Caylan Healy, BHP Teacher
Michigan, USA

When I started teaching Big History, my biggest challenge was finding a guiding objective for the entire school year—and then deciding how to evaluate student understanding of it. I eventually decided that I wanted my students to be able to tell “the story of us.” Every activity we do in my Big History classroom goes back to the guiding objective: can students learn, and then connect, the information from each threshold to tell “the story of us”? As we approached the end-of-first-semester finals, I didn’t believe a 50-question multiple choice test could fully capture student understanding of this objective. I wanted students to create something that connected not only the material they learned, but also the Big History skills they developed (like interdisciplinarity and supporting claims with evidence). I landed on the idea that they would create a semester-in-review magazine. Here’s what that looks like in my classroom.

Feel free to use the assignment and rubric I developed. This finished student example may also be

The Setup

Whenever I allow students to pick groups, I notice that they gravitate toward comfort—they work with the same people and in the same roles; I’ve found this can mean that not everyone shares the load. Since the magazine activity is an assessment, I know I need to carefully assign groups so I’ll later be able to determine what each student learned. Students have one week to complete the assignment, including three days in class to work. I mention this because I believe this assignment always yields some of my students’ best classroom work!

Implementing Core Themes

I ask each group to write five articles—one for each of the first five thresholds of the BHP course. In addition to writing about the main concepts and ideas in each threshold, students must also make connections to the “ingredients” and “Goldilocks Conditions.” To strengthen their articles with evidence (after all, claim testing is a core theme of Big History), students must include one journal reference, plus an authority connected to a discipline covered in each threshold. To encourage use of other materials provided on the BHP site, I also have them include five terms from the glossary challenges.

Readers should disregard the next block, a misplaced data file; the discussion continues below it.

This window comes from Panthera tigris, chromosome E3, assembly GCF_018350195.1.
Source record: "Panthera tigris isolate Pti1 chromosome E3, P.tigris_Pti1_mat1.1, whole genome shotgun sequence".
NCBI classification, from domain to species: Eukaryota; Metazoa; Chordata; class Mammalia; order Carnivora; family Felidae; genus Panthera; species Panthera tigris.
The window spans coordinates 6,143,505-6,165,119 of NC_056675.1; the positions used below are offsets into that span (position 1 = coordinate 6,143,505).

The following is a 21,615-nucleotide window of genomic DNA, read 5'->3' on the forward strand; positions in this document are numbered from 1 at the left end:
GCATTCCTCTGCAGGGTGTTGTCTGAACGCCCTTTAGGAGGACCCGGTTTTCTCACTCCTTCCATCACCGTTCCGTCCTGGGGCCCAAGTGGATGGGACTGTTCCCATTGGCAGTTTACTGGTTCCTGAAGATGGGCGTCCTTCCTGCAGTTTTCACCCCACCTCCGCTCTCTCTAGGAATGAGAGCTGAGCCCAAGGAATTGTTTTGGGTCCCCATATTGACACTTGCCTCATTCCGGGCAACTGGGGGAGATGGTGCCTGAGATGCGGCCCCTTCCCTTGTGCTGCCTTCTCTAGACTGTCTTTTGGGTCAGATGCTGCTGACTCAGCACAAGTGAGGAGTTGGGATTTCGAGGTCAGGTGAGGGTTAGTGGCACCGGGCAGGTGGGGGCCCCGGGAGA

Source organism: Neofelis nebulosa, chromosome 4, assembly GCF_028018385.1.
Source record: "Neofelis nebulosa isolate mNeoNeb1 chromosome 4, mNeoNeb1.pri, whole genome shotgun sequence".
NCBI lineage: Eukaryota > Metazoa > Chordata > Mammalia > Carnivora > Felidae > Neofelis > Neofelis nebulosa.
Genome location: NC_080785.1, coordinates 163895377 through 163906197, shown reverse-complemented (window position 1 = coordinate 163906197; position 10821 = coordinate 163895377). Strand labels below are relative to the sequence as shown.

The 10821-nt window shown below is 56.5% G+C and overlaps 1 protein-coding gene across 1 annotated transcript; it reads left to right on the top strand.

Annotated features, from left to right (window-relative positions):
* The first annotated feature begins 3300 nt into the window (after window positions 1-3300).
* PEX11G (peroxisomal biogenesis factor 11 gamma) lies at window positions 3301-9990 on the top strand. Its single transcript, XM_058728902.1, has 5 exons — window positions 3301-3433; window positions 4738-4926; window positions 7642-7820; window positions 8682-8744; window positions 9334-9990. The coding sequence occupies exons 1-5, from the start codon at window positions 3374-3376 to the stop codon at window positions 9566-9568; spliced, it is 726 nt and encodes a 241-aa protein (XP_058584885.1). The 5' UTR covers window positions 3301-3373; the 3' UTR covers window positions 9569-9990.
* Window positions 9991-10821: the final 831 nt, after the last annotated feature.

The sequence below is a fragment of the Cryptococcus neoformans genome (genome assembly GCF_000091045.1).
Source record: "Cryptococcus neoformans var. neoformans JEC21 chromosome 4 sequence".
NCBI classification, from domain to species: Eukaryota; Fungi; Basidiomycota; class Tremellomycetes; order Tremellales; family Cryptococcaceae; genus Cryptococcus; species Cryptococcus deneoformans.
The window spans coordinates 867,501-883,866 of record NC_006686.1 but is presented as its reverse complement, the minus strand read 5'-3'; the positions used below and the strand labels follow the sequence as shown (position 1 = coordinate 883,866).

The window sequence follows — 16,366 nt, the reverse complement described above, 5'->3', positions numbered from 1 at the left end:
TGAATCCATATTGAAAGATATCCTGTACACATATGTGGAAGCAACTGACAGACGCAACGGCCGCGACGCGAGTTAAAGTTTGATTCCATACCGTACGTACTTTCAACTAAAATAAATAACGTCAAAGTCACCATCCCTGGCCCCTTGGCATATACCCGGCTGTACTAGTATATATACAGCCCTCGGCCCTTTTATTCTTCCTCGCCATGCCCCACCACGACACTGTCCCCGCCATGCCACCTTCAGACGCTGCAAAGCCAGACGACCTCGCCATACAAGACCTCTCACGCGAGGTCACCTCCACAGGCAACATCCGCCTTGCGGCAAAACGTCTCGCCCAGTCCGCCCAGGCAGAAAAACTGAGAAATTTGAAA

Through this project, I learn many things about my students that would not be captured by a 50-question multiple choice test. I see how much they’ve grown over the course of a semester, and how easily they can make connections across course themes by the end. I am also able to see how this curriculum has influenced my students’ views of the world.

Of course, when you introduce any lengthy project, there’s often hesitation and anxiety—the first time I introduced the semester-in-review magazines was no exception. But I found that once students jumped into it, they impressed themselves not only with how easy it was to write articles about the thresholds, but also with how much they had learned over the course of a single semester. When they were finished with the magazines, they all took great pride in presenting them to the class!

I bring my students’ magazines each year to our eighth-grade parents night so that future ninth graders may better sense what Big History is all about. This is a great tool to use with parents, new students, or administrators who are uncertain about how the course might fit with a world history curriculum. The magazines are visual and virtual examples of the depth of the course content and how students apply the concepts. Most important, they show how much they enjoy the learning process.

About the author: Caylan teaches in Rochester, Michigan; this is her ninth year teaching and fourth year teaching Big History. Her two classes of ninth graders receive a world history credit for the year-long class, which meets every day for 53 minutes. Caylan loves that Big History has pushed her to be a better teacher and that it affords her the opportunity to “truly teach” history.

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